Jared Cowen has been through it all before.
The Senators’ towering 6-5, 228-pound defenceman says it wasn’t easy feeling comfortable again following knee surgery during his junior career and he acknowledges it’s taking him longer than he wanted to find his rhythm following hip surgery last November.
“It’s more physical than anything,” said Cowen, who, like many of his teammates, endured a rough game during Tuesday’s 5-0 loss to the Philadelphia Flyers. “My hip isn’t bothering me, but it was the same way with the knee.
“The season after surgery is always up and down. You’re playing, but you’re not really playing (the way you used to). It’s a tough schedule. You’re playing so many games, it’s tough to really feel good about what you’re doing. It’s just the constant battles.”
When the season began, the Senators were counting on Cowen being a solid, stay-at-home, top four fixture on the blueline. They were asking him to use his intimidating size to punish opponents, to clean up pucks along the boards and to clear bodies from in front of goaltenders Craig Anderson and Robin Lehner.
Cowen quickly dismisses any suggestions that he’s feeling the weight of increased expectations after signing a four-year, $12.4 million extension midway through training camp.
“That’s not even a factor at all,” he said.
Yet like so many other things with the 7-7-4 Senators, Cowen has been inconsistent since the season began.
His timing has been off, sometimes a split second late covering an opponent in front of the net, occasionally caught in limbo in the transition from joining the offensive rush to defending.
A case in point came on the Flyers’ second goal Tuesday. Cowen was beaten to a loose puck along the sideboards and the puck went behind the net. A few seconds and a pass later, Jakub Voracek had control of the puck behind the net. Before Cowen could recover, Voracek had tucked the puck past Craig Anderson with a successful wraparound goal.
Cowen’s night didn’t get much better from there. He played 19:07, only 14 seconds more than Mark Borowiecki, who assumed Cowen’s spot beside Erik Karlsson for much of the third period.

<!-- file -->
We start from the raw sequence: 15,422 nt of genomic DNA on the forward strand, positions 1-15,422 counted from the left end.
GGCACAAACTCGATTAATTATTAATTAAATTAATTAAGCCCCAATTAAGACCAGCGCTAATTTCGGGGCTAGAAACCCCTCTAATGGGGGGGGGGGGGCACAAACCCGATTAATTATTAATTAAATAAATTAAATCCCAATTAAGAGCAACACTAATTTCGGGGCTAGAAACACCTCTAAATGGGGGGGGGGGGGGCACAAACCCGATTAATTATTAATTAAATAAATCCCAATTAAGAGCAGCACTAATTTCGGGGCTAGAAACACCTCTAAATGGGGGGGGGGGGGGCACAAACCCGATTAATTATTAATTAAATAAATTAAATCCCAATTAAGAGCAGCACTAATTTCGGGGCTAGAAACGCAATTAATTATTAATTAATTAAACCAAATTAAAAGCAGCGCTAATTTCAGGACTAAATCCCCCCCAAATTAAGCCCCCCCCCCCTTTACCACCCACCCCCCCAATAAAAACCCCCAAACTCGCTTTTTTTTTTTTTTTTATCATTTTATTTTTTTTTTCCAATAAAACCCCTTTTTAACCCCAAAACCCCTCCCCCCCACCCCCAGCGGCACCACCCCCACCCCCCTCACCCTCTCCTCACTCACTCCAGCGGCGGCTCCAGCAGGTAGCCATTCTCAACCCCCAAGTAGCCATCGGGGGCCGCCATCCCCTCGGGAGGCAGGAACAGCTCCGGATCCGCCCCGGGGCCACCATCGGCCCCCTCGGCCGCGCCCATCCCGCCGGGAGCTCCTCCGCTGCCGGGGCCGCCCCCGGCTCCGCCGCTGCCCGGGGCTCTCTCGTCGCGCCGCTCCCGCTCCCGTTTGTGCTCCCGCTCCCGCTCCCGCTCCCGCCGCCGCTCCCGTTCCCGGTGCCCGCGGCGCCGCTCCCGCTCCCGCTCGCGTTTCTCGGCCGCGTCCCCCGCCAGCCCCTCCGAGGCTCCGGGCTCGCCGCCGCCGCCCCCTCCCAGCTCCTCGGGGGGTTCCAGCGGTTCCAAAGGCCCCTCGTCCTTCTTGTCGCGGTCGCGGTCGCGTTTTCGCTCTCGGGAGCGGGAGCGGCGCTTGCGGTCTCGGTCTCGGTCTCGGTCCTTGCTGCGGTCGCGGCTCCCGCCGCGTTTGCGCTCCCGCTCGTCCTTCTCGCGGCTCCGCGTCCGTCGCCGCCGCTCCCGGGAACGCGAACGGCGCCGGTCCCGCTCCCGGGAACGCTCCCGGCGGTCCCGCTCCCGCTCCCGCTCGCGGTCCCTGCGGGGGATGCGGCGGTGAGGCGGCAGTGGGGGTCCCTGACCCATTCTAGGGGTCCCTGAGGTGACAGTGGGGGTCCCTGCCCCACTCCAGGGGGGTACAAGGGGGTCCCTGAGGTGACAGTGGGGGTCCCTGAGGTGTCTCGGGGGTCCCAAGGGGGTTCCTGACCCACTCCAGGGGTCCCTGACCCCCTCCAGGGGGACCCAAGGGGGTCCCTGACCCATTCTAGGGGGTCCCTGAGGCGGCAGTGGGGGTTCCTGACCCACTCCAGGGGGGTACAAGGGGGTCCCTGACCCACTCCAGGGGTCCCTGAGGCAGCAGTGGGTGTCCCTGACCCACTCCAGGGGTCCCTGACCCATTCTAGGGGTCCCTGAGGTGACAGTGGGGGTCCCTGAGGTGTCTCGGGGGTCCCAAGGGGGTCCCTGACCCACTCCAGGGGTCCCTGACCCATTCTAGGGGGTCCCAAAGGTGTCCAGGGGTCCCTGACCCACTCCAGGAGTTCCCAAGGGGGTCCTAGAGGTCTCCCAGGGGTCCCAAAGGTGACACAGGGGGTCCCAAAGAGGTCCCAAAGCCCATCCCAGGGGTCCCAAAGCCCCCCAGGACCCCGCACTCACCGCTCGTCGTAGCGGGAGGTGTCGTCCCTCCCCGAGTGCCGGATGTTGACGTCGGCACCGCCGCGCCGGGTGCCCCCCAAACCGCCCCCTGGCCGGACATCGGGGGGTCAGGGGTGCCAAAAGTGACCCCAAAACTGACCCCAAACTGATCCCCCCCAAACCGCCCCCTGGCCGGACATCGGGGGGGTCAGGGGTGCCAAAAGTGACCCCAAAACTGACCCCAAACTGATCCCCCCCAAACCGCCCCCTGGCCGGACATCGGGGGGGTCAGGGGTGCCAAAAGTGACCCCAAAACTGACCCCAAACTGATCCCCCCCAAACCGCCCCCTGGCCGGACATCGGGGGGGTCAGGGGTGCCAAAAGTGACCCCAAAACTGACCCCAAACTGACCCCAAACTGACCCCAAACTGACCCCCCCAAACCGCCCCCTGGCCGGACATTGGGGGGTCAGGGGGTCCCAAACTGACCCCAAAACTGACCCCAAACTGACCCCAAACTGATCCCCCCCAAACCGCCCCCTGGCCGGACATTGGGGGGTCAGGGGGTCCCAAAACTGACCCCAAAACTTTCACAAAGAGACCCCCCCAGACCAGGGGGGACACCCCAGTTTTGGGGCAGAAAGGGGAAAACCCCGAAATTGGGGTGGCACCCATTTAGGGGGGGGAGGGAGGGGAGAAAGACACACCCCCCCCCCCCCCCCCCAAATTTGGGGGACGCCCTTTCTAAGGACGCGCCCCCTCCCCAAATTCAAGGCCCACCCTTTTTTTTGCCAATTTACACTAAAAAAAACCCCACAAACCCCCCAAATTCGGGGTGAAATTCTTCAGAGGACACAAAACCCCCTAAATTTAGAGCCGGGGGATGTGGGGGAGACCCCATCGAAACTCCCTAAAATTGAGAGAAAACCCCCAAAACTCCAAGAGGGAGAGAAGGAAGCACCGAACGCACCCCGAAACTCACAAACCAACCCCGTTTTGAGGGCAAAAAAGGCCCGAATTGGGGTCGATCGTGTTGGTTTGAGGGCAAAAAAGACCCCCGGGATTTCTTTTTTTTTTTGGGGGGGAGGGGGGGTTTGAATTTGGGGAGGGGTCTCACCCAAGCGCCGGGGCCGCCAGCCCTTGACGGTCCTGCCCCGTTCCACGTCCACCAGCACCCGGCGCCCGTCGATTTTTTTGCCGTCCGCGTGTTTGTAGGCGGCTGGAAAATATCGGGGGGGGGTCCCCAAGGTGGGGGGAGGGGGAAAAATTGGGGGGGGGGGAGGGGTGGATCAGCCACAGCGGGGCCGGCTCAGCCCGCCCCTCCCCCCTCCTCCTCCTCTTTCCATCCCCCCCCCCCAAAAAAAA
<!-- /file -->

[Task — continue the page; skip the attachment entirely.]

At practice Wednesday, Karlsson had been reunited with Marc Methot.
With Chris Phillips still nursing an undisclosed injury, the defence pairings for Friday’s game in Boston are uncertain, but it’s possible the Senators could take the extreme step of making Cowen a healthy scratch.
Senators coach Paul MacLean recognizes Cowen has struggled, but he says the defenceman is doing everything possible to work his way out of his funk.
“We show it to him (on video), we talk to him,” said MacLean. “We sit with him and try to discuss it with him, ask him how he’s doing, how he feels, what do you see here or there, but at the end of the day he has to come and play and come and work at it. And he does.
“Jared Cowen works at the game as hard as any player. Yeah, it has been a bit of a struggle for him, but he’s still an outstanding young player in the National Hockey League. We have to be there to support him and his teammates have to come and help him out, too.”
SPEZZA’S ROTATING WINGERS
Milan Michalek and Cory Conacher were on Jason Spezza’s wings at practice Thursday, but Spezza knows better than to suggest it will stay that way for any extended period. One day, Colin Greening could be on the left side with Michalek moved to right wing. The next day, Mika Zibanejad could be on the right side instead of Conacher.
At this point, a Zibanejad-Conacher rotation could continue for a while because MacLean is not keen on breaking up the Clarke MacArthur-Kyle Turris-Bobby Ryan and Greening-Zack Smith-Chris Neil trios.
“Spezza is a world-class player and he makes others players better,” MacLean said, when asked about the musical winger situation.
Zibanejad, who met on the ice with MacLean at the end of practice to make sure he understands what the team is expecting from him, says he’s trying his best to not overthink everything, whether he’s on the first or the fourth line.
“Just do the most with the shifts I am getting and not go back to the bench and regret that I didn’t do something,” he said. “Just play and not think too much of what other people think. It’s a problem worrying too much. It could be a problem for a guy like me. I analyze a lot, that’s the way I am.”
Sticks and stones may break my bones but tweets will never hurt me. Apparently, that’s how Senators goaltender Robin Lehner has chosen to accept the “You’re an idiot!” tweet from pop star Keshia Chante, girlfriend of Philadelphia goaltender Ray Emery.
Lehner tweeted back, “I know. So What?” with a happy face attached.
It’s assumed that Chante was responding to Lehner’s comments, published in the Citizen Tuesday, that Emery’s pounding of defenceless Washington goaltender Braden Holtby was “disgusting,” was deserving of a long-term suspension and would have amounted to assault in any other setting.
Right winger Erik Condra, who has missed the past five games with a leg injury, went through a full practice for the first time since the injury and could be back in the lineup against Boston.